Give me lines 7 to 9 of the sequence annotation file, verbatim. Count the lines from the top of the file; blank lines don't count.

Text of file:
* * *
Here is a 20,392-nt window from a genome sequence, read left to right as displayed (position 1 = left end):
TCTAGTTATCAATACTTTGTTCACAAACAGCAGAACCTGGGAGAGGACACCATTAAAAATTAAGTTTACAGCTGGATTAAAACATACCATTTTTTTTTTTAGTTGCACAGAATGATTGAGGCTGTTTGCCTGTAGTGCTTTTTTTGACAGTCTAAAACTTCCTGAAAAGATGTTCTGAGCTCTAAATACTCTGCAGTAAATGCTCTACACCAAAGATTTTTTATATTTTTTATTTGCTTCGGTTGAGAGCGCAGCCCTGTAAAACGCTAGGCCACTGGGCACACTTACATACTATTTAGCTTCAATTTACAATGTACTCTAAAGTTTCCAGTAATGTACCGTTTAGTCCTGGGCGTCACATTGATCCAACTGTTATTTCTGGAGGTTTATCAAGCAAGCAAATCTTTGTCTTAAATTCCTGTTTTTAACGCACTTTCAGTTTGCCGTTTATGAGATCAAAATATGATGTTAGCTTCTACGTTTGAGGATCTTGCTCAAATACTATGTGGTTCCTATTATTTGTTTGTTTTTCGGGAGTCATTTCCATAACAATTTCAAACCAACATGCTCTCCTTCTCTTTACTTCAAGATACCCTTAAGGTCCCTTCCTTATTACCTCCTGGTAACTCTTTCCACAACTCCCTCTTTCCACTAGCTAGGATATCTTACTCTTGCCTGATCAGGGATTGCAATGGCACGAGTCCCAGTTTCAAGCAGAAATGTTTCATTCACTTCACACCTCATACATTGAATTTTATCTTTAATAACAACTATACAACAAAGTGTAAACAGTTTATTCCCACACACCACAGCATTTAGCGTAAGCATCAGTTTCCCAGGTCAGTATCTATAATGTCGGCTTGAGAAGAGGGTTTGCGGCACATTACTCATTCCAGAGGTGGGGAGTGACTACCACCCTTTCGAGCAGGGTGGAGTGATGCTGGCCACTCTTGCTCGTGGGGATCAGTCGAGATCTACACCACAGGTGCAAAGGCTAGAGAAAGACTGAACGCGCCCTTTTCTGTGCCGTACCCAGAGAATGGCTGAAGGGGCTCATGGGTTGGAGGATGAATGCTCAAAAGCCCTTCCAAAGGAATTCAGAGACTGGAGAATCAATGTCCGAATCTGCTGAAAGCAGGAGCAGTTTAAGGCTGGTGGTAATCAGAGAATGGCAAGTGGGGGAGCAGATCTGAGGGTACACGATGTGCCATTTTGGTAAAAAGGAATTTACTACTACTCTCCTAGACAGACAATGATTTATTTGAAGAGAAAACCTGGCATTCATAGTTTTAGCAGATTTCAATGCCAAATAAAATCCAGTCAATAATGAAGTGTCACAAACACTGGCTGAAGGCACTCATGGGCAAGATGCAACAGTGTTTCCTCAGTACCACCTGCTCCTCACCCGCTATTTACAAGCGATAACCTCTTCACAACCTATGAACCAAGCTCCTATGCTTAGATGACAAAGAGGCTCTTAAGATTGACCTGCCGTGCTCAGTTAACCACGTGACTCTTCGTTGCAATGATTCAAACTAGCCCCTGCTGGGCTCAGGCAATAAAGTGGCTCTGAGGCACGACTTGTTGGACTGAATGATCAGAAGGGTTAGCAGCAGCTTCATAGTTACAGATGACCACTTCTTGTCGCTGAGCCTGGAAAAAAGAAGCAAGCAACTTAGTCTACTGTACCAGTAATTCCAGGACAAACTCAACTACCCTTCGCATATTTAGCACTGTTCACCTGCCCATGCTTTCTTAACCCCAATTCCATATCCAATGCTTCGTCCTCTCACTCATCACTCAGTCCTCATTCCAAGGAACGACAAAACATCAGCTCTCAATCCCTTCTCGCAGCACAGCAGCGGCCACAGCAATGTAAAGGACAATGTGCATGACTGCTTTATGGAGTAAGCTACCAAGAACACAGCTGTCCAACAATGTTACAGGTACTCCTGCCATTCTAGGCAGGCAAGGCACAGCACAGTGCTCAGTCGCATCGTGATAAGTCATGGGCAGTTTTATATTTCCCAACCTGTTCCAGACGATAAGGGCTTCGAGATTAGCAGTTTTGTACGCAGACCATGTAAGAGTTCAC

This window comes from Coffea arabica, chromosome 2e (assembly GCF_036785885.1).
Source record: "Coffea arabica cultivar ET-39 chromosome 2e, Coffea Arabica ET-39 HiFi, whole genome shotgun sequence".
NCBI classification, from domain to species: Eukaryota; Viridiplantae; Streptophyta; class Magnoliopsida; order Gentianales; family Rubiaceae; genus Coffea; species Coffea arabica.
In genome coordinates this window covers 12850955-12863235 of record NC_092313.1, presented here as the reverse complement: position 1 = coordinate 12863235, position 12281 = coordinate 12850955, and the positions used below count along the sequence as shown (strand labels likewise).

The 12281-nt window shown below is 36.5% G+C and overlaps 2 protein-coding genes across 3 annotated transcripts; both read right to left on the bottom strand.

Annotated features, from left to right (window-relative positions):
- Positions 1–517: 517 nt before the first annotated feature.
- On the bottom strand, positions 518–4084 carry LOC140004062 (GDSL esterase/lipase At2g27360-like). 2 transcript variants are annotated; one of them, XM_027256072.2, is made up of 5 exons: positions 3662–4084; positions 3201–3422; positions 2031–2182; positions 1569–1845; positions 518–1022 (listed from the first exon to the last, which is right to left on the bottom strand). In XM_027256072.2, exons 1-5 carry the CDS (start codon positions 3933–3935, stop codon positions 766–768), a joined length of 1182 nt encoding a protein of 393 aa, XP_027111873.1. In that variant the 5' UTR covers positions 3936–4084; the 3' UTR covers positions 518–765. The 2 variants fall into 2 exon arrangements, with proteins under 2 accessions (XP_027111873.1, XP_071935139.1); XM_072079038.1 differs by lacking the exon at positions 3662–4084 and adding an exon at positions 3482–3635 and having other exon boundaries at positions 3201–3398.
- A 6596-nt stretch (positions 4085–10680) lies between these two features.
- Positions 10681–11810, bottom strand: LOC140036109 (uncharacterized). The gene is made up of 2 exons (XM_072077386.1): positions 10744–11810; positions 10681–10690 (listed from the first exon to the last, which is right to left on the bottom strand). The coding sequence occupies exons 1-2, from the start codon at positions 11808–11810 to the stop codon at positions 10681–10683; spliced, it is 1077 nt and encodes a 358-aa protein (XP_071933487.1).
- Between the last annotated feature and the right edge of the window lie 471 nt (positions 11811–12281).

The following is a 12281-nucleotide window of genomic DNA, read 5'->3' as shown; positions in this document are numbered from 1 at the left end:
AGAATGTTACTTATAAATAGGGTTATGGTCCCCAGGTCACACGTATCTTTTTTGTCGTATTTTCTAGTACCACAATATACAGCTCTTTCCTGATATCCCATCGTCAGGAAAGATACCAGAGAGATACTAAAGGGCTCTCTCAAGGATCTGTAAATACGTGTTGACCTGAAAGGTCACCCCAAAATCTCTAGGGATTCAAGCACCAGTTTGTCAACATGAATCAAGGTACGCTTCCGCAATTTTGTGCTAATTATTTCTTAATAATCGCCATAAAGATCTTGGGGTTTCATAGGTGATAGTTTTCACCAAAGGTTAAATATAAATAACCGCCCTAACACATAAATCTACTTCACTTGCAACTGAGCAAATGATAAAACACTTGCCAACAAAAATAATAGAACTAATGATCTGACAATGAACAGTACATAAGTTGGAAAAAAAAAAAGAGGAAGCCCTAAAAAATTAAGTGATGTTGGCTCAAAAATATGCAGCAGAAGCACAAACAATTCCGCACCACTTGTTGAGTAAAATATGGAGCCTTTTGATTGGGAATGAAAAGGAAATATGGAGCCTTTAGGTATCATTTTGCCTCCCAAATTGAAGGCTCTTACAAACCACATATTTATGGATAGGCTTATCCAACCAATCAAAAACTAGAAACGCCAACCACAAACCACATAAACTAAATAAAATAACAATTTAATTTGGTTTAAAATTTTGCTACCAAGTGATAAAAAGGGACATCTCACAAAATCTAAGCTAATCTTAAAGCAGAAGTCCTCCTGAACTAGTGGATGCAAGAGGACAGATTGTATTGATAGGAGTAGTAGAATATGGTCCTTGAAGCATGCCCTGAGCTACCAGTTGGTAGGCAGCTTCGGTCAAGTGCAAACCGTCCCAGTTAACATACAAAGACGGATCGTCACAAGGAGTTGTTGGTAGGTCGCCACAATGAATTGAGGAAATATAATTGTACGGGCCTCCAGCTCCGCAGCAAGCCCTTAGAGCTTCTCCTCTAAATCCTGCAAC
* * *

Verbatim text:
The 12281-nt window shown below is 36.5% G+C and overlaps 2 protein-coding genes across 3 annotated transcripts; both read right to left on the bottom strand.

Annotated features, from left to right (window-relative positions):
- Positions 1–517: 517 nt before the first annotated feature.